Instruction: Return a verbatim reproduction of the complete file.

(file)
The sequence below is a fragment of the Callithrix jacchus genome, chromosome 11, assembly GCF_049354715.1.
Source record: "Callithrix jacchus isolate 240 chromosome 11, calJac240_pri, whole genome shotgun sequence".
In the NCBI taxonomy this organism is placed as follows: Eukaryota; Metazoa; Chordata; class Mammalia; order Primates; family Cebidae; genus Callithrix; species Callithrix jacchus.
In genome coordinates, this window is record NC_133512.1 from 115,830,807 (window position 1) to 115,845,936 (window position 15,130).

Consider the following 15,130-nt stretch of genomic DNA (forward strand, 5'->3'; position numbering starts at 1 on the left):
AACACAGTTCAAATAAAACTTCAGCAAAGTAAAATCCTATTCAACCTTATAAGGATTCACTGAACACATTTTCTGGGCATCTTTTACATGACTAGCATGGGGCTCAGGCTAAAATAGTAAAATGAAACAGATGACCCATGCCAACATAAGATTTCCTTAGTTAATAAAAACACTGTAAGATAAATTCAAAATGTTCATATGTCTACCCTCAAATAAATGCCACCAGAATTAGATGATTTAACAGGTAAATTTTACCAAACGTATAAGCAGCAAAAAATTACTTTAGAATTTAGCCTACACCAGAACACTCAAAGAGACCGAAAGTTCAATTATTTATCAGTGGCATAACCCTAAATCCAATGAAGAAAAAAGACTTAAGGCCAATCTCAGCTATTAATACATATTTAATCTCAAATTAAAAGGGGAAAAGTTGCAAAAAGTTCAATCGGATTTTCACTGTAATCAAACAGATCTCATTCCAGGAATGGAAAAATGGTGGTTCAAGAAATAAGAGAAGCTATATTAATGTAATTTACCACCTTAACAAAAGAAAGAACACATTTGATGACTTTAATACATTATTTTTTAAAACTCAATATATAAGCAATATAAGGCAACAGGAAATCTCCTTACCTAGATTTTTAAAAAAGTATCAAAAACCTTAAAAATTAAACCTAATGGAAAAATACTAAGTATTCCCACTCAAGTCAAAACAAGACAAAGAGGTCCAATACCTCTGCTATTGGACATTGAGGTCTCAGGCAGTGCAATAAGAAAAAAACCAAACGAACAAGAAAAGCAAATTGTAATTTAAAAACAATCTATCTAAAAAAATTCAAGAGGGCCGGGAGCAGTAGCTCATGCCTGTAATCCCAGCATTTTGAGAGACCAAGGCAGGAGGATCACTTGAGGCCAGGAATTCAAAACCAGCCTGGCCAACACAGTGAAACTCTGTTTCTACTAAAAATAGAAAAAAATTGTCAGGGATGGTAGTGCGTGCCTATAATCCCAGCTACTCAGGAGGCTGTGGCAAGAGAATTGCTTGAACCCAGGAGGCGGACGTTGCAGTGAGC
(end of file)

The sequence below is a fragment of the Callithrix jacchus genome, chromosome 11, assembly GCF_049354715.1.
Source record: "Callithrix jacchus isolate 240 chromosome 11, calJac240_pri, whole genome shotgun sequence".
In the NCBI taxonomy this organism is placed as follows: Eukaryota; Metazoa; Chordata; class Mammalia; order Primates; family Cebidae; genus Callithrix; species Callithrix jacchus.
In genome coordinates, this window is record NC_133512.1 from 115,830,807 (window position 1) to 115,845,936 (window position 15,130).

Consider the following 15,130-nt stretch of genomic DNA (forward strand, 5'->3'; position numbering starts at 1 on the left):
AACACAGTTCAAATAAAACTTCAGCAAAGTAAAATCCTATTCAACCTTATAAGGATTCACTGAACACATTTTCTGGGCATCTTTTACATGACTAGCATGGGGCTCAGGCTAAAATAGTAAAATGAAACAGATGACCCATGCCAACATAAGATTTCCTTAGTTAATAAAAACACTGTAAGATAAATTCAAAATGTTCATATGTCTACCCTCAAATAAATGCCACCAGAATTAGATGATTTAACAGGTAAATTTTACCAAACGTATAAGCAGCAAAAAATTACTTTAGAATTTAGCCTACACCAGAACACTCAAAGAGACCGAAAGTTCAATTATTTATCAGTGGCATAACCCTAAATCCAATGAAGAAAAAAGACTTAAGGCCAATCTCAGCTATTAATACATATTTAATCTCAAATTAAAAGGGGAAAAGTTGCAAAAAGTTCAATCGGATTTTCACTGTAATCAAACAGATCTCATTCCAGGAATGGAAAAATGGTGGTTCAAGAAATAAGAGAAGCTATATTAATGTAATTTACCACCTTAACAAAAGAAAGAACACATTTGATGACTTTAATACATTATTTTTTAAAACTCAATATATAAGCAATATAAGGCAACAGGAAATCTCCTTACCTAGATTTTTAAAAAAGTATCAAAAACCTTAAAAATTAAACCTAATGGAAAAATACTAAGTATTCCCACTCAAGTCAAAACAAGACAAAGAGGTCCAATACCTCTGCTATTGGACATTGAGGTCTCAGGCAGTGCAATAAGAAAAAAACCAAACGAACAAGAAAAGCAAATTGTAATTTAAAAACAATCTATCTAAAAAAATTCAAGAGGGCCGGGAGCAGTAGCTCATGCCTGTAATCCCAGCATTTTGAGAGACCAAGGCAGGAGGATCACTTGAGGCCAGGAATTCAAAACCAGCCTGGCCAACACAGTGAAACTCTGTTTCTACTAAAAATAGAAAAAAATTGTCAGGGATGGTAGTGCGTGCCTATAATCCCAGCTACTCAGGAGGCTGTGGCAAGAGAATTGCTTGAACCCAGGAGGCGGACGTTGCAGTGAGC